jonathan lovell's blog

a site to explore the difference between meaningful and ill-conceived educational reform (note: you have to open a post for its links to be activated)


Jonathan Lovell: Martin Luther to Walt Disney to Arne Duncan

Diane Ravitch has re-posted my “Martin Luther and Walt Disney as Teachers of Reading” illustrated essay (see the fourth post below this one), which appeared last month in the University of Missouri’s Engaging Cultures and Voices: The Journal of Learning Through Media. Diane writes: Jonathan Lovell is a professor at San Jose State University in San Jose, California, where he supervises students who plan to teach high school English. In this […]

Continue Reading →

Redefining the Art of Response

Redefining the Art of Response “And thus do we, of wisdom and of reach, With windlasses and essays of bias, By indirections find directions out” Hamlet, Act II, scene 1, lines 63-65 You know how it is with a class that’s gone unexpectedly well. Gone a lot better than you’d anticipated. You’re convinced it was an accident. The gods were smiling on you. The law of unintended consequences broke in […]

Continue Reading →

Jonathan Lovell Writes Secretary Duncan About Punishing Colleges of Education for Student Scores

This comment was Initially posted on Diane Ravitch’s blog on December 15, 2014 (see here) Jonathan Lovell, who has contributed several posts to this blog, has written to Secretary of Education Arne Duncan about his intention to grade colleges of education by the test scores of the students of their graduates. The deadline for submitting comments is January 2. Send comments to: Lovell writes: Dear Secretary Duncan, As a teacher educator for […]

Continue Reading →

Agency and the Teaching Profession

“Among the . . . young, you see people who have been raised to be approval-seeking machines. They act active, busy and sleepless, but inside they often feel passive and not in control. Their lives are directed by other people’s expectations, external criteria and definitions of success that don’t actually fit them.” David Brooks, “The Agency Moment” (11/13/14 Op-Ed in NYT) I’m excerpting David Brooks recent Op-Ed piece slightly out […]

Continue Reading →

Common Core “irrelevant to any real change in the opportunities available to low-income students”

Diane Ravitch writes yet another scorching blog post on the search for silver bullets in educational policy (see here). In this post, she succinctly summarizes the resesarch of Professor Iris Rotberg of George Washington University. Ravitch begins by noting that, as recalled by Rotberg, “a study [in 2009] claimed that attendance at a charter school in New York City for several years would virtually close the achievement gap.” We now […]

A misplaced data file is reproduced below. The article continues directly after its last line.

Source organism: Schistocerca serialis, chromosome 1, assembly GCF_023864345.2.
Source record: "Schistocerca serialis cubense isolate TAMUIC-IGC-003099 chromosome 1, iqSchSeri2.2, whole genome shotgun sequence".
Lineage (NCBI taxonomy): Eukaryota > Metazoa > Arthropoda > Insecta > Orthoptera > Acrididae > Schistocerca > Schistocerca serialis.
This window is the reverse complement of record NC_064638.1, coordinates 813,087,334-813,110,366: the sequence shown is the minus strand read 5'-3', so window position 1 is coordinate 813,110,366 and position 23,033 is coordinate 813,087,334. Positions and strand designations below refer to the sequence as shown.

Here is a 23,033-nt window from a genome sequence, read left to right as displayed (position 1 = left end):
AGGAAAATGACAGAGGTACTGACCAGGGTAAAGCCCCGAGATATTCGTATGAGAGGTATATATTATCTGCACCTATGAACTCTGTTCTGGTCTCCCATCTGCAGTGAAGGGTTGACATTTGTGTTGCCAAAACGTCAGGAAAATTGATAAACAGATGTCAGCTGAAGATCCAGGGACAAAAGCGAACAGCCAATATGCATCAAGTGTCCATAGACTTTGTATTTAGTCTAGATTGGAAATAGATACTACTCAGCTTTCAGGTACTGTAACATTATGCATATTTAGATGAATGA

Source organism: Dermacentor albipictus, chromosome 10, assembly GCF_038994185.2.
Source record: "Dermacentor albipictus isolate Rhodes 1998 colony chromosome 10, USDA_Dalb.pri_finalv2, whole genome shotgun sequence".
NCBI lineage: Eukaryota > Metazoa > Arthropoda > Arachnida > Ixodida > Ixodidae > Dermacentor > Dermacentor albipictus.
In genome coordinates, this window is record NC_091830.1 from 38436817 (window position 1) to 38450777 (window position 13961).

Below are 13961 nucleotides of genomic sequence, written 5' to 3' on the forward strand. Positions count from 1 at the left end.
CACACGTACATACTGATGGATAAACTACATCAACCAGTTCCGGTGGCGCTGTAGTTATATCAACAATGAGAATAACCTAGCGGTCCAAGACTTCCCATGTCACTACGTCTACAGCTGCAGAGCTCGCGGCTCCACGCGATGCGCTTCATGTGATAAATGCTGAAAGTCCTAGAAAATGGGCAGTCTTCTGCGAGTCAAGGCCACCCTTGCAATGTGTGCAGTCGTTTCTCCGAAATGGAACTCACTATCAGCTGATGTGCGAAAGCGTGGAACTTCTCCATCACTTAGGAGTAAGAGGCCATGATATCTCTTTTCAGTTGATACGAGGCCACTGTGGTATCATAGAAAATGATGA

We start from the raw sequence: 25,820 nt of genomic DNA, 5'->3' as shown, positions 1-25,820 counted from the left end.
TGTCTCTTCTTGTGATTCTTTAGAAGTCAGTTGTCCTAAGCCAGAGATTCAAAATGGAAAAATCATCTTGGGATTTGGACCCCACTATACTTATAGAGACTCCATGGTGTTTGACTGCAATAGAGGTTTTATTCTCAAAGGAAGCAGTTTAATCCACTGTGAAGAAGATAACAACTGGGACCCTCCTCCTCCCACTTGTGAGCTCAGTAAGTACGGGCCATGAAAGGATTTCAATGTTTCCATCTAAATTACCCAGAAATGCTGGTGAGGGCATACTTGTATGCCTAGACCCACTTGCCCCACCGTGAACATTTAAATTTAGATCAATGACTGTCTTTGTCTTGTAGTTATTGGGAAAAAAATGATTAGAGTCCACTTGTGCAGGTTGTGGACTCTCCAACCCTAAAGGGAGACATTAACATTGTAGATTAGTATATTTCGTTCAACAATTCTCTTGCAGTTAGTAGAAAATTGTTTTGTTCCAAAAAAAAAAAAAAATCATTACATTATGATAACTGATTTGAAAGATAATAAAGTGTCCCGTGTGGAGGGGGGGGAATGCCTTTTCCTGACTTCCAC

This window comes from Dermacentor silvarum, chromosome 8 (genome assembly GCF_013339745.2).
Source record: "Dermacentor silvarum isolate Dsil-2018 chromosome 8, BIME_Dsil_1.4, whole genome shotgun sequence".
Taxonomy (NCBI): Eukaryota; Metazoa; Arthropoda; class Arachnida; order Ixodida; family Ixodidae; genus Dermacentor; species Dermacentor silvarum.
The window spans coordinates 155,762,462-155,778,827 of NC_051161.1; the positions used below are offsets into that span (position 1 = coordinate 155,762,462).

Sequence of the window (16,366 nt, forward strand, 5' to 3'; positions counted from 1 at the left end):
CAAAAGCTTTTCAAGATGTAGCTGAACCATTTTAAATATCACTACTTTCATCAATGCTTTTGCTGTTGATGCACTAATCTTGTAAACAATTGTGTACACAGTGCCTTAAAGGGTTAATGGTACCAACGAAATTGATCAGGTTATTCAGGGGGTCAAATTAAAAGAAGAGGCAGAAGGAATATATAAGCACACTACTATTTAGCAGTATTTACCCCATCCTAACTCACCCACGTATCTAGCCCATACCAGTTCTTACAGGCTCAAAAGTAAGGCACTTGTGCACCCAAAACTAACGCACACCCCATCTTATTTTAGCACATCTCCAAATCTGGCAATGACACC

Continue Reading →

How is the US doing in international tests of reading, science and math?

“We’ve all heard how poorly our 15-year-olds are doing in comparison with the rest of our competitor countries across the world on the PISA exams (17th in reading, 23rd in science, and 30th in math).” We hear this quote repeated so often these days by high profile politicians and policy makers, it’s sometimes difficult to remember just how misleading and dishonest it is. Blogger Lloyd Lofthouse has performed the inestimable […]

Continue Reading →

Robert Reich on widening inequality in school funding

  Jonathan Kozol alerted us to the growing disparities between richer and poorer schools and school districts with his eloquent Savage Inequalities (see here). Now Robert Reich brings us up to date with an even more sobering view of this widening gap (see here). Viewed from this perspective, our current obsession with all the remarkable changes in student learning that will be wrought with the implementation of the Common Core […]

Continue Reading →

michelle rhee’s real legacy: masking the importance of child poverty

Matt Bruenig of has written a trenchant and sobering assessment of Michelle Rhee’s relatively brief tenure as the national “face of educational reform” (see here). His main point can’t be emphasized often enough, especially concerning the unspoken complicity of extraordinarily wealthy philanthropists in financially promoting educational reform while effectively diverting our attention from their own active or tacit contribution to one of the root causes of disparate student achievement: […]

Continue Reading →